Cheyenne went to Moorhead Middle School Orchestra Camp last week. For those in the area I would recommend this week-long day camp as it is fairly inexpensive (under $100) and incorporates a number of non-music activities as well that break up the days and allow the kids to get to know each other better. The camp runs from 9-3 daily and the kids reap the benefit of getting to work with a rich collection of area teachers and professionals.
At the end of the week they had a short concert. Cheyenne is always buried in the middle in the back with her viola (which she tells me is how she likes it) and I can typically only see the top of her bow; so I watch the conductor as I listen. Each grade (6th, 7th, 8th) played two selections. The eighth graders had a guest conductor (a vibrant young music teacher from Minneapolis) who tasked them with two difficult pieces (for their age) – one of which was his own original composition. The kids did a fabulous job with those pieces – the compositions were amazing. The original composition they played – which was intended for a rock band -was so powerful as an orchestra piece. Hearing pieces played by an orchestra that were originally envisioned as rock or pop pieces is always a treat for me – the life that an orchestra can bring to any composition always moves me, but to be able to compare the orchestra version of a piece to the rock or pop version heightens my appreciation for the power an orchestra can deliver to any piece of music.
Cheyenne was in the seventh grade group – they played two beautiful compositions that I had not heard before. I was amazed at the complexities of the selections and thankful for Cheyenne’s exposure to them. Having never really played any meaningful music pieces in my short tenure as a violin player I have no foundation for understanding whether having the ability to participate in such a beautiful creation cements the joy of playing an instrument – I would imagine it would. But I realize that I am the happy listener, the recipient of the joy – not the student who has to practice over and over and over again. I do so hope that it infects Cheyenne though – to live my life hearing her participate in such performances seems like such a gift.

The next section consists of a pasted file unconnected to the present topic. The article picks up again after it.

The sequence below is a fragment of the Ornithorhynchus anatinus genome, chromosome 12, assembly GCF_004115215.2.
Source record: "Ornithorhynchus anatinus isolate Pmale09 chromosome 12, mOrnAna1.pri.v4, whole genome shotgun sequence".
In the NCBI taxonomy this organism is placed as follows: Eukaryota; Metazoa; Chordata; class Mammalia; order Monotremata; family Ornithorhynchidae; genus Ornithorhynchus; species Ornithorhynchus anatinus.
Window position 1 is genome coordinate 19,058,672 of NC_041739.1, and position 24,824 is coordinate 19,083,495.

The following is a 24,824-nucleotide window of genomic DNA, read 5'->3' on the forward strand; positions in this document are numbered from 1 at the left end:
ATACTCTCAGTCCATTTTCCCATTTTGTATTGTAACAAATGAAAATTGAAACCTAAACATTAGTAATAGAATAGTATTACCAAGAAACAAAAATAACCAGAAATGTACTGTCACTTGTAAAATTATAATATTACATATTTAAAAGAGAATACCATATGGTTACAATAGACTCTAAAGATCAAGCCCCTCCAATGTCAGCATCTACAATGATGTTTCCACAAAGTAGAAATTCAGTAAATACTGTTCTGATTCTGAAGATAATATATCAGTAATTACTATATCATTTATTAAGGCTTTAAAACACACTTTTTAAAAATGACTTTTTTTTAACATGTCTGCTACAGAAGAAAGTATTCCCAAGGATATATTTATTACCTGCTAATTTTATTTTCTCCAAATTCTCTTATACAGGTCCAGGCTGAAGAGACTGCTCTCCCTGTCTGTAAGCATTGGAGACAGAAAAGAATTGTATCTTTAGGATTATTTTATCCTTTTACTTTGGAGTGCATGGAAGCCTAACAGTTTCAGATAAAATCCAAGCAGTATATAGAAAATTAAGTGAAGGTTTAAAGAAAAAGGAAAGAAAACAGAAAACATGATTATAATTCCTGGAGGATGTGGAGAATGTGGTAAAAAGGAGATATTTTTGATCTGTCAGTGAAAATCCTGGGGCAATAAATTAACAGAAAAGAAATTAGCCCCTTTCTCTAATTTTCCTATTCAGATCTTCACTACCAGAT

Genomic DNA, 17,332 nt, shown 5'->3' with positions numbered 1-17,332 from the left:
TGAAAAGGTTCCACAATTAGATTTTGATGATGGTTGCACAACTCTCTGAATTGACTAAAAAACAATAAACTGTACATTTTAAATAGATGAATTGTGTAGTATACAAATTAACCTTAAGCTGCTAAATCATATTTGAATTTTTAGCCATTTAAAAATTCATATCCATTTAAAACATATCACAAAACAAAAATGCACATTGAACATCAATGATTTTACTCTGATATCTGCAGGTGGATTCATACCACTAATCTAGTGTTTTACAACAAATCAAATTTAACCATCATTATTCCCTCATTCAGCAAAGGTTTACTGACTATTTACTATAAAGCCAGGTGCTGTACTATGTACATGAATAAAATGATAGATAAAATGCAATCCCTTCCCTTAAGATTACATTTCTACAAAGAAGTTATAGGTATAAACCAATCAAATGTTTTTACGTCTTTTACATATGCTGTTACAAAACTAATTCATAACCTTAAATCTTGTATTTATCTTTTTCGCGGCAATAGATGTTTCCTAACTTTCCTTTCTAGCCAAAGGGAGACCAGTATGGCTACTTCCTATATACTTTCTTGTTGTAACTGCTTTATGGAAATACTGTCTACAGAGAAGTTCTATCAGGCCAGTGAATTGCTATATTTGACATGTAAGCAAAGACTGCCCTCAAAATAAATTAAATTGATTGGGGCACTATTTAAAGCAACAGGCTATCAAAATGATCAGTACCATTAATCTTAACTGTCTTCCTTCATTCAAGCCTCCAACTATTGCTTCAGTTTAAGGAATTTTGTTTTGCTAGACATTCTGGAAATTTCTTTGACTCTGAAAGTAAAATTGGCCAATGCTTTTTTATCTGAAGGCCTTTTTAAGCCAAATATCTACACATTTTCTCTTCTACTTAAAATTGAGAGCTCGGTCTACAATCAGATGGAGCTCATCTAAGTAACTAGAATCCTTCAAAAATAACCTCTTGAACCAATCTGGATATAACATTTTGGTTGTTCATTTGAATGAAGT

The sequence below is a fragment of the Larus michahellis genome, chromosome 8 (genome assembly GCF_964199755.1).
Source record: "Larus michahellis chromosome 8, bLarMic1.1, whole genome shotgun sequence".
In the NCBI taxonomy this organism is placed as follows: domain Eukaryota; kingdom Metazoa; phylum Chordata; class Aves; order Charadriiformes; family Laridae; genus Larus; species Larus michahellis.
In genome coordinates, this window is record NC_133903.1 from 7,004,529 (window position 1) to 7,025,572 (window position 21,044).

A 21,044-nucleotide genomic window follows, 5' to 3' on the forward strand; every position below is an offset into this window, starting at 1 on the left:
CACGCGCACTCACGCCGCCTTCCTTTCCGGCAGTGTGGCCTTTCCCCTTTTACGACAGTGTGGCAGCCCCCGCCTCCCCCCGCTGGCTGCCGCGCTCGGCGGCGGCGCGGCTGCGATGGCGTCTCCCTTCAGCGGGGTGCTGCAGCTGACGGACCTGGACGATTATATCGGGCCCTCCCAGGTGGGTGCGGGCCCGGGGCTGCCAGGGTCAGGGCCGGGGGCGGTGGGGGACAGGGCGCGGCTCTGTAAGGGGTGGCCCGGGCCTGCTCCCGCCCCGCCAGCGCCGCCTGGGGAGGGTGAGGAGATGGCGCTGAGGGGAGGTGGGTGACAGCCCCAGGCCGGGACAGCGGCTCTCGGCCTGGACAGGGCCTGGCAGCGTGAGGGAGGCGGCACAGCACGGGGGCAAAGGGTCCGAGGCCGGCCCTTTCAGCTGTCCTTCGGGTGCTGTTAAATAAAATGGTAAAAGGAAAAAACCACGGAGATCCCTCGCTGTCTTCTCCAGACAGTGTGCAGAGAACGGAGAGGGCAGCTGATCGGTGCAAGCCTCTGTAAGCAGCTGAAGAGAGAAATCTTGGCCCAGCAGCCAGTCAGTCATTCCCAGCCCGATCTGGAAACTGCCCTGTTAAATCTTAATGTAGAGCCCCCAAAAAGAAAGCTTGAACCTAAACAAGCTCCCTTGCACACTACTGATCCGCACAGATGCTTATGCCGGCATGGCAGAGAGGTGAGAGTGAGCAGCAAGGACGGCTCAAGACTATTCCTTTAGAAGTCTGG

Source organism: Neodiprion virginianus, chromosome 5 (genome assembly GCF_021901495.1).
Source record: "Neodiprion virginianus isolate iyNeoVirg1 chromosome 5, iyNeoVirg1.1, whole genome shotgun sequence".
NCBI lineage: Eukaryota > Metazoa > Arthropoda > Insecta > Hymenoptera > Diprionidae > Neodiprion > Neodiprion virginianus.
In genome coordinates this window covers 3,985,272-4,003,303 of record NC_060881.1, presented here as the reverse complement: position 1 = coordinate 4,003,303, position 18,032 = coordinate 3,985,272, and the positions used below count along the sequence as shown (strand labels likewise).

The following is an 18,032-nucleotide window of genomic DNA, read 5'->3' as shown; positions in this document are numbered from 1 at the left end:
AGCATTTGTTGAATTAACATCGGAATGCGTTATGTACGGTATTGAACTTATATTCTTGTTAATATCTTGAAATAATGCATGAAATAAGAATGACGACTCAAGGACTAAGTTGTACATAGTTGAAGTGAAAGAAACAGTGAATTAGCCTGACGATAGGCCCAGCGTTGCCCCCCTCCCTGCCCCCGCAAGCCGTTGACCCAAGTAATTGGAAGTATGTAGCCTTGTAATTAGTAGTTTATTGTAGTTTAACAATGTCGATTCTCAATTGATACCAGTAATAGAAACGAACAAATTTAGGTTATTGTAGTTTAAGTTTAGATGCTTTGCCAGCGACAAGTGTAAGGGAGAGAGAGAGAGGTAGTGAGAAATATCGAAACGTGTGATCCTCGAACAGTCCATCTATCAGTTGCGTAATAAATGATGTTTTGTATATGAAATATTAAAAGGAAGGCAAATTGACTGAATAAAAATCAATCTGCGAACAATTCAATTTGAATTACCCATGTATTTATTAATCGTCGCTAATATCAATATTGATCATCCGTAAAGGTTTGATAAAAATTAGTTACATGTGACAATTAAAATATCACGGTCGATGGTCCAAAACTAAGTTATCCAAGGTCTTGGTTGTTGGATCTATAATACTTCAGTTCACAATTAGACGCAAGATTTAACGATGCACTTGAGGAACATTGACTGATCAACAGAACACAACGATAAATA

I enjoy the passion that goes into music. Rarely is that passion more evident than in a conductor. Through the conductor the composition’s story is told. The emphasis, the lingering, the crispness…it is all there in the conductor’s hands, arms, body and movements. I enjoy watching conductors.
Cheyenne’s group was conducted by Mr. Cole. Cheyenne tells me that Mr. Cole is a music teacher in Moorhead. Well folks, let me tell you, as a conductor – Mr. Cole’s got flair! He is not the run of the mill conductor who uses body positioning, arm movement and hand movement in a fluid – almost poetic way. Oh no…Mr. Cole’s got emphasis. He is excitable and 100% engaged and likely to injure himself at any given moment given the energy he puts into his conducting. You cannot miss the passion of the piece when you are watching Mr. Cole – it flows through him in a way that is organic and authentic. I am no expert on conductors, but as someone whose kid always sits in the back where I can’t see her, I can tell you that I really appreciate a conductor that is not only effective but also entertaining. Mr. Cole was both and thankfully he made it through the entire concert without apparent injury, but I do wonder if all that exertion necessitated a nap after the fact.
Bravo to the Moorhead Middle School Orchestra Camp for doing such a great job with our area 6th, 7th and 8th graders! The work you are doing is important and as a parent and a beneficiary of the byproduct I thank you. Music does indeed feed the soul – and orchestra music, well increasingly I believe that is one of the finest feasts the soul can receive…and when you add Mr. Cole to the mix, well then it is just divine.
Day seven hundred and seventy-six of the new forty – obla di obla da